Link to jump to start of content The Seattle Times Company Jobs Autos Homes Rentals NWsource Classifieds
The Seattle Times Travel / Outdoors
Traffic | Weather | Your account Movies | Restaurants | Today's events

Monday, August 7, 2006 - Page updated at 10:42 AM


Plan your trip

Flights, hotels, cars
Online booking and tools.
International travel info
Passports, money and more.
Local travel resources
Trains, buses and roads.

Take a tour of bistros, wineries and cideries

Seattle Times travel writer

VANCOUVER ISLAND, B.C. — It takes about five hours to reach the Cowichan Valley by ferry and car from Seattle, so plan on taking a long weekend to explore.

Settle into one of the rooms at Fairburn Farm or a half-dozen or so other B&Bs, and spend a few lazy days biking or driving around to uncover some hidden surprises.

A few miles off the four-lane Trans-Canada Highway on the island's inside coast between the towns of Mill Bay and Duncan, strip malls and fast-food restaurants give way to rivers and lakes and country roads lined with farm stands.

Follow the "wine route" signs and you'll find a cidery that grows rare varieties of European apples and a dozen or so wineries, most with tasting rooms and several with bistros open for lunch or dinner.

Here are a few suggestions:

Merridale Ciderworks, 1230 Merridale Road. Free self-guided tours and tastings. La Pommeraie bistro open for lunch and dinner, Sunday brunch. Call 250-743-4293 or see

The drink of choice here is not wine, but eight varieties of French-, English- and German-style hard ciders made from bittersweet and bittersharp apples grown and pressed on a 13-acre organic orchard owned by Janet Docherty and Rick Pipes.

My husband and I made this our first stop on a recent visit to the Cowichan. Hungry and hot after driving and riding the ferry for most of the day, we found Merridale after veering off the highway and following the road that leads to Shawnigan Lake. Relaxing at a table in the bistro overlooking the orchards, we cooled off with a flight of six chilled ciders served in little colored glasses.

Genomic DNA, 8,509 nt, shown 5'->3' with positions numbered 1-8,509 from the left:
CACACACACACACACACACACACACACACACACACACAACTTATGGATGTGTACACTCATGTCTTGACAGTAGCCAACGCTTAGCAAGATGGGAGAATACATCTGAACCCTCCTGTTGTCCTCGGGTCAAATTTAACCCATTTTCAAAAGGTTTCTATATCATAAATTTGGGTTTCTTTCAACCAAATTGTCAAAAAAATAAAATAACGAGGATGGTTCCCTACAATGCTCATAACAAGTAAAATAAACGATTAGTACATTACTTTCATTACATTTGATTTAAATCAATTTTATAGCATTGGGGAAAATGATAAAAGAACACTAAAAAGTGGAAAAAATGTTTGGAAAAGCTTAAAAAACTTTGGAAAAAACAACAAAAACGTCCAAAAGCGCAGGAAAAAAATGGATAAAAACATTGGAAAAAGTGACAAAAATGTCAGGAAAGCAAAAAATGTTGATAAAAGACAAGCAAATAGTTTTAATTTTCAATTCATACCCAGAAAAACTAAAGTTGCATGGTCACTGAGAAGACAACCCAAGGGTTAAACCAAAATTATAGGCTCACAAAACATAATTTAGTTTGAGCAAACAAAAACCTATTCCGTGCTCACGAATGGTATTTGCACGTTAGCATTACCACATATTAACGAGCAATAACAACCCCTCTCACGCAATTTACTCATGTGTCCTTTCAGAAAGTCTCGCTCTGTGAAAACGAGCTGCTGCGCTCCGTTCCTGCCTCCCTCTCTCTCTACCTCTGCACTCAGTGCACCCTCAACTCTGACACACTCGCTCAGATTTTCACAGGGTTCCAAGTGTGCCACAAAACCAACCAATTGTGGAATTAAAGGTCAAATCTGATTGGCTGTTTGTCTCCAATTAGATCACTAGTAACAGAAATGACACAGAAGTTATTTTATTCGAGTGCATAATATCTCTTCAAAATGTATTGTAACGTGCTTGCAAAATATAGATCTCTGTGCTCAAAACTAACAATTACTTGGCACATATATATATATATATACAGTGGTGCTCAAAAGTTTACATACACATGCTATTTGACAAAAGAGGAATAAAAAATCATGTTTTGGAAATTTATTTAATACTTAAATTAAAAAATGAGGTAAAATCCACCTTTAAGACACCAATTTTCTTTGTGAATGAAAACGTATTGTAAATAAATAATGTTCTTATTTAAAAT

Our waitress described the Scrumpy, made with local crab apples fermented without sugar, as tasting like scotch. Winter Apple, she said, "was like drinking dessert."

Both delivered as promised. We ordered a glass of each to go with a plate of grilled oysters topped with apple and beet chutney.

Lunch or dinner is enough reason to stop here, but there's a lot going on, especially during harvest. The Cowichan Valley mirrors the apple-growing areas of England, France and Germany. To learn more, pick up a brochure inside the tasting room and take a self-guided tour through the orchards and ciderhouse.

Zanatta Winery and Vineyards, 5039 Marshall Road. Tasting room. Vinoteca restaurant and wine bar open for lunch and dinner. Call 250-748-2338 or see

The number of wineries on Vancouver Island and the nearby Gulf Islands has grown from three or four to 33 since a law changed in 1990 reducing the required acreage from 25 acres to two.

Many buy at least some of their fruit from growers in the Okanagan, but as the first commercial vineyard on Vancouver Island, Zanatta prides itself on wines made only from grapes grown on 30 acres of a 120-acre former dairy farm.